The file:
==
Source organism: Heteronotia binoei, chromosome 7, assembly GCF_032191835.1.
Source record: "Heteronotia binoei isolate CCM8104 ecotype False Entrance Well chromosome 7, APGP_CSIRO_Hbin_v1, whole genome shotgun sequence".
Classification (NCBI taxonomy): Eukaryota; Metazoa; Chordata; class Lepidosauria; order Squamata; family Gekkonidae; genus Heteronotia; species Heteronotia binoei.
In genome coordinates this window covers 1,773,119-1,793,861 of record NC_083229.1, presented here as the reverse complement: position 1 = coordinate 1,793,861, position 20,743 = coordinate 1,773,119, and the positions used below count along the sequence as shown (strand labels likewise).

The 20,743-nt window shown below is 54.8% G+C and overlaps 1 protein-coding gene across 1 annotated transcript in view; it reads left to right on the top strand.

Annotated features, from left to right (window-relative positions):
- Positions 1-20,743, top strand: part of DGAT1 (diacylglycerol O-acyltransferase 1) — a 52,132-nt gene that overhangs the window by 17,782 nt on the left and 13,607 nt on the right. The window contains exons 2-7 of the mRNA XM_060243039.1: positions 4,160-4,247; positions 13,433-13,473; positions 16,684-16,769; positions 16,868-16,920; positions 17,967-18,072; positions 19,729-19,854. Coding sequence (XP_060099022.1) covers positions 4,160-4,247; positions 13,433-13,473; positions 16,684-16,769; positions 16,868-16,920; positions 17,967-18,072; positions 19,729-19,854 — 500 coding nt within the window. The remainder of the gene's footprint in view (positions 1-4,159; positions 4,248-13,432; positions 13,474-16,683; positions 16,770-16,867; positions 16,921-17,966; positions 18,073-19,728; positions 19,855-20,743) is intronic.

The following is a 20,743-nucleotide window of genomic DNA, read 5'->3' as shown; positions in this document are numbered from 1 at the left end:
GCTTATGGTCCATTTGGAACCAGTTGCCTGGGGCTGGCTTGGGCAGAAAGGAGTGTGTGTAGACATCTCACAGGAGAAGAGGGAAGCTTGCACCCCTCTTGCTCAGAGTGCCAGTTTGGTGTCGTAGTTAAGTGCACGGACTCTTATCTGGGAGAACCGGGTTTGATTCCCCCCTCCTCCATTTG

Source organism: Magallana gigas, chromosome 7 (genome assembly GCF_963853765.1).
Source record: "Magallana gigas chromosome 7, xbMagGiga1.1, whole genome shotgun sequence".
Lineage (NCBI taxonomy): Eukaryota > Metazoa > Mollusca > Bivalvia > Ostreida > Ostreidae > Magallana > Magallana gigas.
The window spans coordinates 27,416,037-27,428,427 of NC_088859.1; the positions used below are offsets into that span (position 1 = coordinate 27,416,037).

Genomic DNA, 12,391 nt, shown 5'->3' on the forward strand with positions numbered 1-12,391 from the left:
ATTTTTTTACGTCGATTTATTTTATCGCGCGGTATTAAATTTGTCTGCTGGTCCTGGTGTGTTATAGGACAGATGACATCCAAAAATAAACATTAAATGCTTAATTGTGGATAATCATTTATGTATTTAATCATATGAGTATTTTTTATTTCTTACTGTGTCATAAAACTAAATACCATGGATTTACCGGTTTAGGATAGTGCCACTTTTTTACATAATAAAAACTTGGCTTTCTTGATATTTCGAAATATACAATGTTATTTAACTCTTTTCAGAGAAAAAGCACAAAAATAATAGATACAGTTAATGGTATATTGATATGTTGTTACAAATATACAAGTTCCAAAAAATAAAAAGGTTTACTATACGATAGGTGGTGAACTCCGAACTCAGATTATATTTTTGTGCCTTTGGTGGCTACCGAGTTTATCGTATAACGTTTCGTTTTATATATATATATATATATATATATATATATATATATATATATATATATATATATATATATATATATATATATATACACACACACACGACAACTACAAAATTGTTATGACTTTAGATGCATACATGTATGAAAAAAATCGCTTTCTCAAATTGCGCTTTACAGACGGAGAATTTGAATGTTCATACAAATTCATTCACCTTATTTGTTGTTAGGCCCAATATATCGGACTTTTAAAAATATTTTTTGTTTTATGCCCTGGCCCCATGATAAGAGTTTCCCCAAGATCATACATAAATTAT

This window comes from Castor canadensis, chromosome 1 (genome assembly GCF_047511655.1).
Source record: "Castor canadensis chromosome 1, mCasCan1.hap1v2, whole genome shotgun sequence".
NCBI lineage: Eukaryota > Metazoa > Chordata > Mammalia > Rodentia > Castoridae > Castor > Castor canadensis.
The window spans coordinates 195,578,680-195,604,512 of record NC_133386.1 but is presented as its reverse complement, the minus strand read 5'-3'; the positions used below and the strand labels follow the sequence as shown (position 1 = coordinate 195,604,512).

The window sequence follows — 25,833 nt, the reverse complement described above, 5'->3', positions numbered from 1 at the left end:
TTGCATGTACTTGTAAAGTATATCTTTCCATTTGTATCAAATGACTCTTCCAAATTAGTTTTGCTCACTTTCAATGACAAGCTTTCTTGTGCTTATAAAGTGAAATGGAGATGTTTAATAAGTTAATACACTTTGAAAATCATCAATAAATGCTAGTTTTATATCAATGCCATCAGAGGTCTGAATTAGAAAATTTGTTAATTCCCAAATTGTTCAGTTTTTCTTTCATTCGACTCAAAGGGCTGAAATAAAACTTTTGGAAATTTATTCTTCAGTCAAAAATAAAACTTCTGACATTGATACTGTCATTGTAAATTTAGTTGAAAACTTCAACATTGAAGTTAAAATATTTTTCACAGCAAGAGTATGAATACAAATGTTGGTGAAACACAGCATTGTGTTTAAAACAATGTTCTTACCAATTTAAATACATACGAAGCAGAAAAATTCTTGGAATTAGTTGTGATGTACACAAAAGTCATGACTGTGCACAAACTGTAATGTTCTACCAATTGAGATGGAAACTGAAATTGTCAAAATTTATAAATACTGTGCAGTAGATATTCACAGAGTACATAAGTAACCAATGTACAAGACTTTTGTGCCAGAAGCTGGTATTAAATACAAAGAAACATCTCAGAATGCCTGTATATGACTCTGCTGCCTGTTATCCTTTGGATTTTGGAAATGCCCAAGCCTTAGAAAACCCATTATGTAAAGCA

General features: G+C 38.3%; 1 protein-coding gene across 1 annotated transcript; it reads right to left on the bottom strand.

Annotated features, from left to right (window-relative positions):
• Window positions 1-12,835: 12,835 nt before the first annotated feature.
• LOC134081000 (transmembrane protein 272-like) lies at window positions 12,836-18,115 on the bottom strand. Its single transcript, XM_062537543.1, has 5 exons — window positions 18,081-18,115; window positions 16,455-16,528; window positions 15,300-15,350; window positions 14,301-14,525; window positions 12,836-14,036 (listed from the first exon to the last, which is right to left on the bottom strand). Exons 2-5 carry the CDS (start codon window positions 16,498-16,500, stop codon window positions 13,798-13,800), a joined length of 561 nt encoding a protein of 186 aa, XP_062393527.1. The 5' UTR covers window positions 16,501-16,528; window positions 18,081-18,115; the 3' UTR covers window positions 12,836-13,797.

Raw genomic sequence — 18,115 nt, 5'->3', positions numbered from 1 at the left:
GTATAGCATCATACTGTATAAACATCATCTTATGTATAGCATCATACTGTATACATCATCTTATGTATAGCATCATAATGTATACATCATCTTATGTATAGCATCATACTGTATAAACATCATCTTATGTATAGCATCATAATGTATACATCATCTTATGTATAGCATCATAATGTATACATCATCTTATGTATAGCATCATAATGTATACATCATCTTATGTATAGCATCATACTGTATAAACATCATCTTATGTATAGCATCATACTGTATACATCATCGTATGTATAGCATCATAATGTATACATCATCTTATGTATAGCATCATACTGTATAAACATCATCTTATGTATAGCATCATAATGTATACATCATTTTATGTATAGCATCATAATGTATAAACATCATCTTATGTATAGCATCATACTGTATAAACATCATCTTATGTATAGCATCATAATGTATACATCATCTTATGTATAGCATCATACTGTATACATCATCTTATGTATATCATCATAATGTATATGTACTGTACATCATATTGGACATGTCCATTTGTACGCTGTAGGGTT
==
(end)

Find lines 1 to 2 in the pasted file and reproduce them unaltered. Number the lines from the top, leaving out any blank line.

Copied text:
Source organism: Heteronotia binoei, chromosome 7, assembly GCF_032191835.1.
Source record: "Heteronotia binoei isolate CCM8104 ecotype False Entrance Well chromosome 7, APGP_CSIRO_Hbin_v1, whole genome shotgun sequence".